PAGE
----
The giant Amazon leech (Haementeria ghilianii) can grow up to 18 inches and live up to 20 years. And yes, this one’s a blood-feeder. Like all hematophagous species, H. ghilianii sticks its proboscis (which can be up to 6 inches long) into a host, drinks its fill, and falls off. Scientists thought the species was extinct until a zoologist found two specimens in the 1970s, one of whom he named Grandma Moses. We are not making this up.

6. Leeches make good bait.

Many walleye anglers swear by leeches. “A leech on any presentation moves more than other types of live bait," pro fisher Jerry Hein told Fishing League Worldwide. "I grew up fishing them, and I think they're the most effective live bait around no matter where you go." There’s an entire leech industry to provide fishers with their bait. One year, weather conditions kept the leeches from showing up in their typical habitats, which prevented their collection and sale. Speaking to CBS news, one tackle shop owner called the absence of leeches “the worst nightmare in the bait industry.”

7. Leech scientists use themselves as bait.

Siddall and his colleagues collect and study wild leeches. That means hours of trekking through leech territory, looking for specimens. “Whether we’re wandering in water or traipsing through a bamboo forest,” Siddall says, “we are relying on the fact that leeches are attracted to us.” Do the leeches feed on them? “Oh my god, yes. We try to get them before they feed on us … but sometimes, obviously, you can’t help it.”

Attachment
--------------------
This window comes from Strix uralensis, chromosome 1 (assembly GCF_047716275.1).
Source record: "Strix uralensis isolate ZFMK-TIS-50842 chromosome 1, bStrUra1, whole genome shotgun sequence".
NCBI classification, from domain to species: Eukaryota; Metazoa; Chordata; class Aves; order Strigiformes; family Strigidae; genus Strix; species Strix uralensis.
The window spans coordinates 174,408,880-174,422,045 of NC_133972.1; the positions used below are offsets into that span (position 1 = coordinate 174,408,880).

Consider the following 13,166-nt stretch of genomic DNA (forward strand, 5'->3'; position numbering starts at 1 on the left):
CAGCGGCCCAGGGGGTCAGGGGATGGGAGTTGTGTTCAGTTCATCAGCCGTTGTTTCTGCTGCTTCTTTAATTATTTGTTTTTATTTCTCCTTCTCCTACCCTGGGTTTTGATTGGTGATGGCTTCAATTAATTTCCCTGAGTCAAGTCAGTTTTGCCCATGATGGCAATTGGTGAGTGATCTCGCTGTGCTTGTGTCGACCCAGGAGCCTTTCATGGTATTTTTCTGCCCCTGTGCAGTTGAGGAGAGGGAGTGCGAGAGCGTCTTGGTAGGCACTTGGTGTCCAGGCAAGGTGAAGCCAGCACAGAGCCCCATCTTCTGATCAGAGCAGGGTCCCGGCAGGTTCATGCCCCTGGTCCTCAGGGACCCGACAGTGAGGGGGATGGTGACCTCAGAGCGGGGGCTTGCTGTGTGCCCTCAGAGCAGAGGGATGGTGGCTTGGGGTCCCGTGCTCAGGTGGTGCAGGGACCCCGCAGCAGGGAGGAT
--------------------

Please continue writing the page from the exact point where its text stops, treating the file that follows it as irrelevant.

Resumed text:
8. Leech sex is mesmerizing.

Like many worms, leeches are all hermaphroditic. The specifics of mating vary by species, but most twine themselves together and trade sperm packets. (The two leeches in the video above are both named Norbert.)

9. Some leech species make surprisingly caring parents. 

“There’s a whole family of leeches that, when they lay their eggs, will cover them with their own bodies,” Siddall says. “They’ll lay the eggs, cover them with their bodies, and fan the eggs to prevent fungus or bacteria from getting on them, and then when the eggs hatch, they will attach to the parent. They’re not feeding on the parent, just hanging on, and then when the parent leech goes to its next blood meal it’s carrying its offspring to its next blood meal. That’s pretty profound parental care, especially for invertebrates.”

10. You might be the next to discover a new leech species. 

Despite living side-by-side with leeches for thousands of years, we’ve still got a lot to learn about them. Scientists are aware of about 700 different species, but they know there are many more out there. “I’ll tell you what I wish for,” Siddall says. “If you ever get fed on by a leech, rather than tearing off and burning it and throwing it in the trash, maybe observe it and see if you can see any color patterns. Understand that there’s a real possibility that it could be a new species. So watch them, let them finish. They’re not gonna take much blood. And who knows? It could be scientifically useful.”

22 Weird Jobs From 100 Years Ago

Metal Floss via YouTube
Metal Floss via YouTube

Before everyone started working in tech, people actually had their choice of eclectic and strange vocations that put food on their old-timey tables. Discover what lamplighters, lectores, and knocker-uppers did back in the day as Mental Floss editor-in-chief Erin McCarthy runs down 22 Weird Old Jobs from 100 Years Ago.